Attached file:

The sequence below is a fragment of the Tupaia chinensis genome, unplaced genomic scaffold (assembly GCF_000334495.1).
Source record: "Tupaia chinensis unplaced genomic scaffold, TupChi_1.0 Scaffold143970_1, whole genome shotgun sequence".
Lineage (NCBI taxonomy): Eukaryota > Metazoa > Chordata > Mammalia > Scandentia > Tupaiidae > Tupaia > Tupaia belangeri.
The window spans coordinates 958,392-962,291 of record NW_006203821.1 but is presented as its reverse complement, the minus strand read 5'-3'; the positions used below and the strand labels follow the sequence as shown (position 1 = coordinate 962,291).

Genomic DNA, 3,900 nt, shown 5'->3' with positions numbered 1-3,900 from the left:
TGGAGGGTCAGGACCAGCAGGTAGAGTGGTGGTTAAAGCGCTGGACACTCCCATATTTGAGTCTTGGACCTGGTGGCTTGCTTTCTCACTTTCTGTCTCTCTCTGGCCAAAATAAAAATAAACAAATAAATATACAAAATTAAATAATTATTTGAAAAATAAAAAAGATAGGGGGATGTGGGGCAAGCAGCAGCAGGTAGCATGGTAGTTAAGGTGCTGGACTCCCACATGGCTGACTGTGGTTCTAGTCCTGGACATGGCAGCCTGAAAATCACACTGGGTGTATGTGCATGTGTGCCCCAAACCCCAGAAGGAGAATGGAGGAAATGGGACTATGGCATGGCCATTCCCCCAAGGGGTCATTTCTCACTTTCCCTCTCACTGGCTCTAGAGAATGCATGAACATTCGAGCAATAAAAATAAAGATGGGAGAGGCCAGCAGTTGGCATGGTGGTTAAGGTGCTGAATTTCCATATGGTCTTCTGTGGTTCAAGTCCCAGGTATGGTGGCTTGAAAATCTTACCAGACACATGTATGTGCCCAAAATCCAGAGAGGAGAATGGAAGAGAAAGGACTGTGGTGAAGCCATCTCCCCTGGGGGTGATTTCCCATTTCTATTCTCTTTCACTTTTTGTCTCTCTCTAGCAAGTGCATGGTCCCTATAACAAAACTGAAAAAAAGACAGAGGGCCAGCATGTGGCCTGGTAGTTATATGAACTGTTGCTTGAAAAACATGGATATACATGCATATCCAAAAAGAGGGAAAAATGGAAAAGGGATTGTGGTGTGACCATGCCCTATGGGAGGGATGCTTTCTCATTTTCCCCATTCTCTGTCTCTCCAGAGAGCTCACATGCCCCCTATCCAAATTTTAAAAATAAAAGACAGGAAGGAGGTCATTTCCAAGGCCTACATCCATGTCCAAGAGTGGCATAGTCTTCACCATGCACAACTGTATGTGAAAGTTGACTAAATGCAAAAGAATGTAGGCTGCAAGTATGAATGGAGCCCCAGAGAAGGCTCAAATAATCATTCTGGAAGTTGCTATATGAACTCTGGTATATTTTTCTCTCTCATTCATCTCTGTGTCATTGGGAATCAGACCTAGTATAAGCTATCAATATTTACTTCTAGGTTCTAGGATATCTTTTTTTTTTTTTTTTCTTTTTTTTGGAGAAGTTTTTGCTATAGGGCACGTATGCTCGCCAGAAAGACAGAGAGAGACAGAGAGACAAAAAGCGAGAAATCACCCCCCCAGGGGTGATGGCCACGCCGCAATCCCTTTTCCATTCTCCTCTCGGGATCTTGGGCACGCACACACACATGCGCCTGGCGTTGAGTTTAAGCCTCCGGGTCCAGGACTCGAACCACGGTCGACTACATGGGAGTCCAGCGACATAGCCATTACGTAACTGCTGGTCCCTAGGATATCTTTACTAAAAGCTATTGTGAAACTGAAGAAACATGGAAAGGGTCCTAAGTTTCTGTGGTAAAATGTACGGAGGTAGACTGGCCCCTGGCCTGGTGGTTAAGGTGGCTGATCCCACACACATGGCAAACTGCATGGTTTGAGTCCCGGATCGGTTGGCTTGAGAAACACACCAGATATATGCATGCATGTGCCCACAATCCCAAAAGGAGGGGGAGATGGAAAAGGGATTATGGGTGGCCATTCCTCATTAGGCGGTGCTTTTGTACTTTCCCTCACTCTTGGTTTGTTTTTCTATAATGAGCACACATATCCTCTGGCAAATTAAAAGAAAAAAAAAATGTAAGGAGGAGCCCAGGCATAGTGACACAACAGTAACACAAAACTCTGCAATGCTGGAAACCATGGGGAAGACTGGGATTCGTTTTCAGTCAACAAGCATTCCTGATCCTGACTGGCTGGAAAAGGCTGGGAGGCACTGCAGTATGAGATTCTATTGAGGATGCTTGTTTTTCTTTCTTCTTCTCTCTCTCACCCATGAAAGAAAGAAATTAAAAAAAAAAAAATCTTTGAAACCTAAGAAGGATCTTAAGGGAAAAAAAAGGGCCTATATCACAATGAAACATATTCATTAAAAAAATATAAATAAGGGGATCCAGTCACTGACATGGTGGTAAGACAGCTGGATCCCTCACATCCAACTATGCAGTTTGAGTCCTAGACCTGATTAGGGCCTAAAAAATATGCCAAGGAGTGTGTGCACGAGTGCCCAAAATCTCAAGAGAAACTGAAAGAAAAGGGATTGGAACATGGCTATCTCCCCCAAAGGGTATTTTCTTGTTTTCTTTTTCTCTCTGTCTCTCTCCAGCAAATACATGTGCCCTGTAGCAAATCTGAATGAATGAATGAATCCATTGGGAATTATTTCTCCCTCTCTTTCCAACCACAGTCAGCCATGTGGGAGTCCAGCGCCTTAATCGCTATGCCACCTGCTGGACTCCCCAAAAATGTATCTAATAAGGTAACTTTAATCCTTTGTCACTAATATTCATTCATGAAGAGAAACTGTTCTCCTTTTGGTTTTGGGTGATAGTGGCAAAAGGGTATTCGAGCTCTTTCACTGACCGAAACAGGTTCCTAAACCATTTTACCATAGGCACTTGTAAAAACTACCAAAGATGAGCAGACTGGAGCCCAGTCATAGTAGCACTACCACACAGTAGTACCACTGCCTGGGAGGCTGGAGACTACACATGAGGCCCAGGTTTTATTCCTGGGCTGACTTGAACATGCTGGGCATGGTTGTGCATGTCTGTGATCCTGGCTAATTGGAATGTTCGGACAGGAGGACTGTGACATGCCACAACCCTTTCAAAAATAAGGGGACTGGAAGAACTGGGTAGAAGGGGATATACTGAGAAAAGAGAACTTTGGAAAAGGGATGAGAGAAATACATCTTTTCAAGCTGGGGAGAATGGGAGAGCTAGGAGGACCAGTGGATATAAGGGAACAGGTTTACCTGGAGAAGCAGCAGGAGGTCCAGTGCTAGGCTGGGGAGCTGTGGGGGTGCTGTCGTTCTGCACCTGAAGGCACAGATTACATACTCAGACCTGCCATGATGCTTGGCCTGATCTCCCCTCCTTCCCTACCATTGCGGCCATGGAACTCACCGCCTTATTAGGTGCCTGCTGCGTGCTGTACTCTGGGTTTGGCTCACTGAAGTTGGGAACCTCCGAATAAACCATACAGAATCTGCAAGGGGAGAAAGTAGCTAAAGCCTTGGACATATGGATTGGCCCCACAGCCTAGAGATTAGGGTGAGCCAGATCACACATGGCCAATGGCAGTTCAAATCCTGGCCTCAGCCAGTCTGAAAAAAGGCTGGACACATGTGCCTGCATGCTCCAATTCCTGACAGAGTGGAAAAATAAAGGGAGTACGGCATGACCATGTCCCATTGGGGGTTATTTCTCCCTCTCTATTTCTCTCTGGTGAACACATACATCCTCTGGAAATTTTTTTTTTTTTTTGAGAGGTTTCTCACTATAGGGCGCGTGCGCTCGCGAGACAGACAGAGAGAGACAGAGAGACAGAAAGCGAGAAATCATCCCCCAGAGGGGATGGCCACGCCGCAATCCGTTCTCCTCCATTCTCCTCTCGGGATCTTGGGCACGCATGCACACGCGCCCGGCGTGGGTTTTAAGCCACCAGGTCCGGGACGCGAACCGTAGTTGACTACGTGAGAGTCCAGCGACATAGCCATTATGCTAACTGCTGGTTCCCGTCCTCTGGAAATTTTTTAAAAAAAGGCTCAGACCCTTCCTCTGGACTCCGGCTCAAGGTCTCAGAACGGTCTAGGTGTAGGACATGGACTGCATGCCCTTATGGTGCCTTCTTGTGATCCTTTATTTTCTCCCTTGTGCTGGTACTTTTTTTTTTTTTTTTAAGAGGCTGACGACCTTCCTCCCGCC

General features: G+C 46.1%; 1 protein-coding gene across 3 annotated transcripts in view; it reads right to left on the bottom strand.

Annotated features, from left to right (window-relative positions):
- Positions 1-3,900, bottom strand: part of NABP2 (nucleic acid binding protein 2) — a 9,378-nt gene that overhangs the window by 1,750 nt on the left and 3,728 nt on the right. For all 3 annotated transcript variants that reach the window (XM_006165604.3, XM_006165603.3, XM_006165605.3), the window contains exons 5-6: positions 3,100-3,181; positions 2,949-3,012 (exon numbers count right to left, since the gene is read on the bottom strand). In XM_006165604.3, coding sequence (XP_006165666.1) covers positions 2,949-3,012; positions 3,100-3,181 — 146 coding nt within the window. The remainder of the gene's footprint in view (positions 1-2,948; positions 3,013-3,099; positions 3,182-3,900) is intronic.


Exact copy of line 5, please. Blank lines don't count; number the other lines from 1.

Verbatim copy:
Genomic DNA, 3,900 nt, shown 5'->3' with positions numbered 1-3,900 from the left: